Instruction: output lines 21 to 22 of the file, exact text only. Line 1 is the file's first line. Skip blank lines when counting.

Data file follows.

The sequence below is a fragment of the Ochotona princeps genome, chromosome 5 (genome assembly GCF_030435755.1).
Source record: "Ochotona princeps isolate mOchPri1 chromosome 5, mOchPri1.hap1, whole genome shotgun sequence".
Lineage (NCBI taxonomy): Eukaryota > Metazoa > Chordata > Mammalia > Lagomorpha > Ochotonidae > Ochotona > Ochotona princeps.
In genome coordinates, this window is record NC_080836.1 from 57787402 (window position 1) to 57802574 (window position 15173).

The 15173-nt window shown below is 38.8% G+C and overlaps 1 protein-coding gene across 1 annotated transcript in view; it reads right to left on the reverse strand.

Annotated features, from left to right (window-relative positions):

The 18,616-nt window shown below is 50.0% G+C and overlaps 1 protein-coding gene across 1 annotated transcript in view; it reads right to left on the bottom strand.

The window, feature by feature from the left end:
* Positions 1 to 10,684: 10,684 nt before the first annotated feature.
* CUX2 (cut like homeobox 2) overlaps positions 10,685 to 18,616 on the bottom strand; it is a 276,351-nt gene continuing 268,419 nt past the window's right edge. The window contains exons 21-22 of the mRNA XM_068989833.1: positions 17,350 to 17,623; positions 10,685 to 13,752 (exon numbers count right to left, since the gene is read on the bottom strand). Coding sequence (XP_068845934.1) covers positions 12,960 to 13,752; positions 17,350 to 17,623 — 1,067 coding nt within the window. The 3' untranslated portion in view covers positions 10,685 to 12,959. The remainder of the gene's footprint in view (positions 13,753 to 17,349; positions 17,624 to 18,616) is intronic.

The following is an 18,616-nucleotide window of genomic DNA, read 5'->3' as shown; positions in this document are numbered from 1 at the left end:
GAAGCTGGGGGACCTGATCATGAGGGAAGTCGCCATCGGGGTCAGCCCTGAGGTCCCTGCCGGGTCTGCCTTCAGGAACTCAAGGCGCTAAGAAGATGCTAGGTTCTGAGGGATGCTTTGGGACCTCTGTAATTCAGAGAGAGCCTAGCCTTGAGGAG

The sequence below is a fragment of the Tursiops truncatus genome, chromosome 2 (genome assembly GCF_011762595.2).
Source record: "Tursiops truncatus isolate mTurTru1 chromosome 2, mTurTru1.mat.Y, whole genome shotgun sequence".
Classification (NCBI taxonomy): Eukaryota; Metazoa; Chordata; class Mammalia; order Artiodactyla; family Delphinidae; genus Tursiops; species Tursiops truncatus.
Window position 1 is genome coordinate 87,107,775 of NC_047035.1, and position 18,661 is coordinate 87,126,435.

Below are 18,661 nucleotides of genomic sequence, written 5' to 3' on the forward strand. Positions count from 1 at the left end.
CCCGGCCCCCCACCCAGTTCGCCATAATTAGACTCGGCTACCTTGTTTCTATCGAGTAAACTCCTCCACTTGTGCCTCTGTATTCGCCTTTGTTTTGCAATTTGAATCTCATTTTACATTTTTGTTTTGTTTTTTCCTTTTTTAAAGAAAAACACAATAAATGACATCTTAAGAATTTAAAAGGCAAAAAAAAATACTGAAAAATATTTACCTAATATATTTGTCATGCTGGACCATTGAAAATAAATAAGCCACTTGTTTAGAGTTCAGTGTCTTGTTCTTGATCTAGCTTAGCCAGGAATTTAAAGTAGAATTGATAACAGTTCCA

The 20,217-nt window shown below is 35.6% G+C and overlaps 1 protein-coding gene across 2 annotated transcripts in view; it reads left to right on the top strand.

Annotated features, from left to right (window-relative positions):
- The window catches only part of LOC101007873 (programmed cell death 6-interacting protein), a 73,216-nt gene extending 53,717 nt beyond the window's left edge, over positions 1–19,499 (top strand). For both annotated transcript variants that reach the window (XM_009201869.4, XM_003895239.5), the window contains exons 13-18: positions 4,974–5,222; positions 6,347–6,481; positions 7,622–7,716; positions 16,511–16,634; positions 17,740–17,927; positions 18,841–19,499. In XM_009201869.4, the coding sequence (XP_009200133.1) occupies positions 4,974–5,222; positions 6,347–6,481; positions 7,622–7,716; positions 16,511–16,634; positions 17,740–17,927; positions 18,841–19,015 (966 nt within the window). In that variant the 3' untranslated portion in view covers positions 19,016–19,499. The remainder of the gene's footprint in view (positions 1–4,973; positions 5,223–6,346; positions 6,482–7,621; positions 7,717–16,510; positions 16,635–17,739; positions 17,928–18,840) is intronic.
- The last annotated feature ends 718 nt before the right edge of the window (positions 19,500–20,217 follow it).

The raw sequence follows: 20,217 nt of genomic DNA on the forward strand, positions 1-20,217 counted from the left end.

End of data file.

- The window catches only part of LOC101007873 (programmed cell death 6-interacting protein), a 73,216-nt gene extending 53,717 nt beyond the window's left edge, over positions 1–19,499 (top strand). For both annotated transcript variants that reach the window (XM_009201869.4, XM_003895239.5), the window contains exons 13-18: positions 4,974–5,222; positions 6,347–6,481; positions 7,622–7,716; positions 16,511–16,634; positions 17,740–17,927; positions 18,841–19,499. In XM_009201869.4, the coding sequence (XP_009200133.1) occupies positions 4,974–5,222; positions 6,347–6,481; positions 7,622–7,716; positions 16,511–16,634; positions 17,740–17,927; positions 18,841–19,015 (966 nt within the window). In that variant the 3' untranslated portion in view covers positions 19,016–19,499. The remainder of the gene's footprint in view (positions 1–4,973; positions 5,223–6,346; positions 6,482–7,621; positions 7,717–16,510; positions 16,635–17,739; positions 17,928–18,840) is intronic.
- The last annotated feature ends 718 nt before the right edge of the window (positions 19,500–20,217 follow it).